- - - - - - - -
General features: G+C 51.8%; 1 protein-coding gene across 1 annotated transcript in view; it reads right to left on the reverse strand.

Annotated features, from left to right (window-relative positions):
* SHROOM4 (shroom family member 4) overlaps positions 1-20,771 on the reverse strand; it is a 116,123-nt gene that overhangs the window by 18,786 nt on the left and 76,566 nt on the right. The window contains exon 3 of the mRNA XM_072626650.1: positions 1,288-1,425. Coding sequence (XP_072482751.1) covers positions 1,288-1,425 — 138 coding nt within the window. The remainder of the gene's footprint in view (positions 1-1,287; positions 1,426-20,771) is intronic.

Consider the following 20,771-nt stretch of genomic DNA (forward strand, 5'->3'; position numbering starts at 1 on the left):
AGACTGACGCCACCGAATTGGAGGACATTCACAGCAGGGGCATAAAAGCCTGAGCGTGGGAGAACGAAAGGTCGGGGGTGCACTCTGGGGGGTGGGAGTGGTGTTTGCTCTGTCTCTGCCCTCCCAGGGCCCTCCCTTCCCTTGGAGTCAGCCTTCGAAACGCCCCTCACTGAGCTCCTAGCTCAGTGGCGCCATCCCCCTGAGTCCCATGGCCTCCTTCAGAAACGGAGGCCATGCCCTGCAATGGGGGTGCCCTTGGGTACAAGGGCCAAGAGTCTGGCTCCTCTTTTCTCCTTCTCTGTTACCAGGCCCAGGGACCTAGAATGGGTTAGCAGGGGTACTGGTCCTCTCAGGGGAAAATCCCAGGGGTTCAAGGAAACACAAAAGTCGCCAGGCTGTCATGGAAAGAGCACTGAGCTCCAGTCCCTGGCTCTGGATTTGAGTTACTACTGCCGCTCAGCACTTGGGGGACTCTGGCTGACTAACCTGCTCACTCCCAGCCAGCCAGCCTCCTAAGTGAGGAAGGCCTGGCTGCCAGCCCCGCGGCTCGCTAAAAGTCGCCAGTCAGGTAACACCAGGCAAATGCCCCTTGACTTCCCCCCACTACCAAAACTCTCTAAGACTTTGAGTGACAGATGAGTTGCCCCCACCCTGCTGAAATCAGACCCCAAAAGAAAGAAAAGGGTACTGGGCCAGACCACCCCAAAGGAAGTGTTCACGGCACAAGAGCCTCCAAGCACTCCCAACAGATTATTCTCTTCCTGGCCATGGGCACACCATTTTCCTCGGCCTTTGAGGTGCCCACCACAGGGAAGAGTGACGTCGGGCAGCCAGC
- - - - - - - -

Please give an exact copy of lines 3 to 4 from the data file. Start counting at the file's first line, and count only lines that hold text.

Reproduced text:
* SHROOM4 (shroom family member 4) overlaps positions 1-20,771 on the reverse strand; it is a 116,123-nt gene that overhangs the window by 18,786 nt on the left and 76,566 nt on the right. The window contains exon 3 of the mRNA XM_072626650.1: positions 1,288-1,425. Coding sequence (XP_072482751.1) covers positions 1,288-1,425 — 138 coding nt within the window. The remainder of the gene's footprint in view (positions 1-1,287; positions 1,426-20,771) is intronic.

Consider the following 20,771-nt stretch of genomic DNA (forward strand, 5'->3'; position numbering starts at 1 on the left):